Originally, I intended to give this posting the title “Anything that can go wrong…” but I decided that Smrender and my talk is more important than Murphy’s law. But stay tuned! You will read what happend.
Yesterday I gave a talk about Smrender at the Linuxwochen 2012 in Vienna. Three things happened the first time. First, I was the first time at the FH Technikum Wien. Second, it was the first talk about Smrender in the public. And third, I had some troubles with Smrender during my talk which I never had before.
Regarding the university, in my opinion the arrangement of the student cafeteria is much better than at the FH St. Pölten . It is much more student like and they even sell draft beer 🙂 But there’s a big disadvantage: they do not sell Club Mate!
Outline of the Talk
I started the talk1 with an introduction of myself and the motivation of creating this new OSM rendering engine. I am software developer, yacht sailing trainer and instructor, and contributor to several open source projects, thus it is obvious that I am interested in computer aided marine mapping.
I quickly presented the OpenSeamap project, its goals and features.
The main advantage of Smrender is its ability to produce charts suitable for print-out. Furthermore it supports a flexible ruleset and several specific match operations. Additionally, Smrender supports a set of special features such as auto-rotation of captions and images, area-dependent caption sizes, closing of open polylines, polyline refinement, and many more.
Finally I described some internal details about memory structures, iterative rule processing, and so on.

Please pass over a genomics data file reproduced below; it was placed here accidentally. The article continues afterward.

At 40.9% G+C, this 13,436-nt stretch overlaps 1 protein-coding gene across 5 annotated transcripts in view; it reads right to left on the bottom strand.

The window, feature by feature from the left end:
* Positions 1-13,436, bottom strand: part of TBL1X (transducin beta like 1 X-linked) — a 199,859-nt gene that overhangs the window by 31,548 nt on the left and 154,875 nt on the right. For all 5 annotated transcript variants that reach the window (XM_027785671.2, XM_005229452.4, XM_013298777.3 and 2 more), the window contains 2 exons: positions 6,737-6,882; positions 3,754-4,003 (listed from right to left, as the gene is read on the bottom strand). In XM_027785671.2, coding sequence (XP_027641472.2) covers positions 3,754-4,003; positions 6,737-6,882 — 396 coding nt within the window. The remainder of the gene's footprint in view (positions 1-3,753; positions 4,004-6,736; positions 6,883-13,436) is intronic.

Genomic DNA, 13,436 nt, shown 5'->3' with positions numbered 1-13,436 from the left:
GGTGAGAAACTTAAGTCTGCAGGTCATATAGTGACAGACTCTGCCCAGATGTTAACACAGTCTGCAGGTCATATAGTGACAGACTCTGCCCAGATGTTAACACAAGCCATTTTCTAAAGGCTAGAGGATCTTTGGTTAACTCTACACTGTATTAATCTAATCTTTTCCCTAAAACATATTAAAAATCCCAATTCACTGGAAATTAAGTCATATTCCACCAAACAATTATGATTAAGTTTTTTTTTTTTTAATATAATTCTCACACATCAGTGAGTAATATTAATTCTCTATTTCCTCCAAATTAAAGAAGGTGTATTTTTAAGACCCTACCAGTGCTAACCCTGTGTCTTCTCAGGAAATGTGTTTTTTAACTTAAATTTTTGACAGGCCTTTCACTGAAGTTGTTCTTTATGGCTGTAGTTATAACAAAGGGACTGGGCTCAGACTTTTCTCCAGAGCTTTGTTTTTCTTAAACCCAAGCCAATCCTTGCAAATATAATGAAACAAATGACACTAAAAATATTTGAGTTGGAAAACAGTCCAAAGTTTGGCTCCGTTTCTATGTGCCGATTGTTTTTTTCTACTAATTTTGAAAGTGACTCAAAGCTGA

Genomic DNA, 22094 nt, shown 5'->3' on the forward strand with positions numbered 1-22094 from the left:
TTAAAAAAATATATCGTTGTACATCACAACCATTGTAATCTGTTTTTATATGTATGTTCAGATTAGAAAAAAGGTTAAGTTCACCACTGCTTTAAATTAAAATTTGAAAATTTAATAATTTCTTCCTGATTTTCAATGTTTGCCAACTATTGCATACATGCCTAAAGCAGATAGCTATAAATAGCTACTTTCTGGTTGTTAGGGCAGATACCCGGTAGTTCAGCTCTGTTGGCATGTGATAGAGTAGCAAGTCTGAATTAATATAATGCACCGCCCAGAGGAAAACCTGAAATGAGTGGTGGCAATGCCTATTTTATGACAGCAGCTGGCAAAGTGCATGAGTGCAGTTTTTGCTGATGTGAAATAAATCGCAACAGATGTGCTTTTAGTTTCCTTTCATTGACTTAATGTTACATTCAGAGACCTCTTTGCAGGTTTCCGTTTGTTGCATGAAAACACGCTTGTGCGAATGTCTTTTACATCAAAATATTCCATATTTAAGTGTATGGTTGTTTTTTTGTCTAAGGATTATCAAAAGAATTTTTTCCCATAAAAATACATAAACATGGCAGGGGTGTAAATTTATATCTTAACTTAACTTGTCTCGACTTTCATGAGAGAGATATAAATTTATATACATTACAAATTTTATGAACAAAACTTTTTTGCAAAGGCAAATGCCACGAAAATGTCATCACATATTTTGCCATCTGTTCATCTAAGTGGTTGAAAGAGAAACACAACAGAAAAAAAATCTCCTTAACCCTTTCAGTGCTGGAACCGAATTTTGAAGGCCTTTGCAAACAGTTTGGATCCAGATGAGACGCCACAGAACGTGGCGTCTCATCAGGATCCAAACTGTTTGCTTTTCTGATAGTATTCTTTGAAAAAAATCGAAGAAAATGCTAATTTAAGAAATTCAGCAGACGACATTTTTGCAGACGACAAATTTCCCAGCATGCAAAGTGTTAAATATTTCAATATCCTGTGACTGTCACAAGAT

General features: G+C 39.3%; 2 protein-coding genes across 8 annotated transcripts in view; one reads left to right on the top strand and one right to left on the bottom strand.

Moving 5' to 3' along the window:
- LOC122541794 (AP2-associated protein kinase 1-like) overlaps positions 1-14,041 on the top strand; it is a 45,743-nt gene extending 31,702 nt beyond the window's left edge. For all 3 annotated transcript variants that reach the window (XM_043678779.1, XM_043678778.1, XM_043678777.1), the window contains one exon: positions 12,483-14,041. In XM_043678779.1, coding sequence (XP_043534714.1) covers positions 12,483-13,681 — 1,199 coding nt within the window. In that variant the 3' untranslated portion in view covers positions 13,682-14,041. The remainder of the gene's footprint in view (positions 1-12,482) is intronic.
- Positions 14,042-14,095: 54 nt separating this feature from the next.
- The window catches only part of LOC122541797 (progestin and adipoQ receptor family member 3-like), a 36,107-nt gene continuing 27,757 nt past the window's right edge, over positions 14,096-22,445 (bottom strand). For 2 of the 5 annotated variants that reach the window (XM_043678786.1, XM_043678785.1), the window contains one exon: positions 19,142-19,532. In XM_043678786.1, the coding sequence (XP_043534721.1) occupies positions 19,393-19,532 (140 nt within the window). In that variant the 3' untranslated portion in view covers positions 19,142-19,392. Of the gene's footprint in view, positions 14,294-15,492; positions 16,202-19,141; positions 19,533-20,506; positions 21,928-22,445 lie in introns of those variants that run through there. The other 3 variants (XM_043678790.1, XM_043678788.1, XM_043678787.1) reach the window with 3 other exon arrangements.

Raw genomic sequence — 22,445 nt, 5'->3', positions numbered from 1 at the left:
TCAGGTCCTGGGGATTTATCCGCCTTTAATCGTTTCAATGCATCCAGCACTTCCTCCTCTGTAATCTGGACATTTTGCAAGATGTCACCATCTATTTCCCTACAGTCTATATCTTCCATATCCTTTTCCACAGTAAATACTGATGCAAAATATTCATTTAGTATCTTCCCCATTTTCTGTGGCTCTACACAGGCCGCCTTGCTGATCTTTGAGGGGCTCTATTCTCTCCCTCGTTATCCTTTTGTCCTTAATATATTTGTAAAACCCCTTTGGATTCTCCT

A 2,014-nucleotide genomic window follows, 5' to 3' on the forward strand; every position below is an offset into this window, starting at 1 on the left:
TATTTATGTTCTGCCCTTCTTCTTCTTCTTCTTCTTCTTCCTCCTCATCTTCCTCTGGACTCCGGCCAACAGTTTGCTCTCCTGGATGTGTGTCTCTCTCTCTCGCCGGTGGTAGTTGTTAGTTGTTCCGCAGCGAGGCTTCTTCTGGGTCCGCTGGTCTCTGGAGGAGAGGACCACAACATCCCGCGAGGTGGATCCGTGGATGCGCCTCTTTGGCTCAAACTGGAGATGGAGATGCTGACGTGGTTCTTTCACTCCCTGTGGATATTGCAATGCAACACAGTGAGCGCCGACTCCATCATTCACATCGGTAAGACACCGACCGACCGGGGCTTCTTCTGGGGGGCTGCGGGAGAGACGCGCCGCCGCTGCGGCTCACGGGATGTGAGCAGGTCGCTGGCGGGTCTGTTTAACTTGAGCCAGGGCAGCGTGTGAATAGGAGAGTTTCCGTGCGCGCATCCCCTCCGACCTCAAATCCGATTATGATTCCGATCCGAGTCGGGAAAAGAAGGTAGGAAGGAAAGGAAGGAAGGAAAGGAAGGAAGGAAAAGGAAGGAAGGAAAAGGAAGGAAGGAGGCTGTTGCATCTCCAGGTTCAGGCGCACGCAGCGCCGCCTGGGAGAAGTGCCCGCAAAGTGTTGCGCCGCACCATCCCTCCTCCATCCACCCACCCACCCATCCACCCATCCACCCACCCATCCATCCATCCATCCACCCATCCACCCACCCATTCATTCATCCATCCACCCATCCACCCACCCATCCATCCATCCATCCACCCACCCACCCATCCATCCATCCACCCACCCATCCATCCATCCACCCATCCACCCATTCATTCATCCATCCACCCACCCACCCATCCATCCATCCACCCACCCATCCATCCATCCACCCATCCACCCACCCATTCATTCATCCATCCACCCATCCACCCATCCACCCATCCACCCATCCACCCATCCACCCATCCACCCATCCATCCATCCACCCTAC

Directly after the talk I intended to give a quick live demonstration of running Smrender. I am a practiced speaker, hence, I have had everything prepared before. I gave some explanations on the command line arguments and ran the program. Everything looks fine and then suddenly the program stuck with the CPU running at 100%. This never happend before. I’m serious. I terminated and restarted it and it successfully finished its run.
Of course, I could not simply ignore the fact that my program stuck in an endless loop. But how to find such a bug? The debug output during the lecture showed that it stuck somewhere in a function of libsmfilter. I tried to reproduce it and started it over and over again. After about the 15th time it stuck again exactly at the same position. I attached gdb to the running process and retrieved a stack trace 😉 The following shows a snippet of it.
#0 __memcpy_ssse3 () at ../sysdeps/x86_64/multiarch/memcpy-ssse3.S:1081
#1 0x00007f24366bc78f in vsector (o=0x30a46c0) at libsmfilter.c:273
#2 0x000000000040d9e5 in traverse (p=0x2dc5c70, rd=0x6154a0, dhandler=0x40d550 <apply_rules0>, idx=<optimized out>, d=16, nt=0x30a6d20) at smrender.c:353
It seems to loop in memcpy_ssse3() which is function somewhere in libc. Stack frame #1 shows that this function was called in line 273 of libsmfilter.c which is memcpy(). I had a closer look and it turns out that I misused the function because I copied an overlapping memory area. The man page is completely clear in that point: “The memory areas must not overlap.”. Actually, I knew that, of course. Nevertheless, I illegally used memcpy() instead of memmove(), although I do not know why. Probably, I partially rewrote that part of the code and the memory areas did not overlap in an earlier version. After replacing the function, the failure did not occur any more.
But there is still one question left: why didn’t this never every happen before?
Sometime ago I upgraded my system from Debian Squeeze (stable) to Wheezy (sid). The big differences in respect to development is the new Linux kernel (2.6.32 -> 3.2.0), a new version of libc (2.11 -> 2.13), and a much newer version of gcc (4.4 -> 4.6). Most probably there was an essential change in libc.
Another question is: why didn’t it happen just sometimes and not always?
I do not know but I guess it is a result of moving stack positions. The absolute address of the stack changes in contrast to most other memory locations if you rerun a program.
Lessons learned: even the best programmer may fail 😉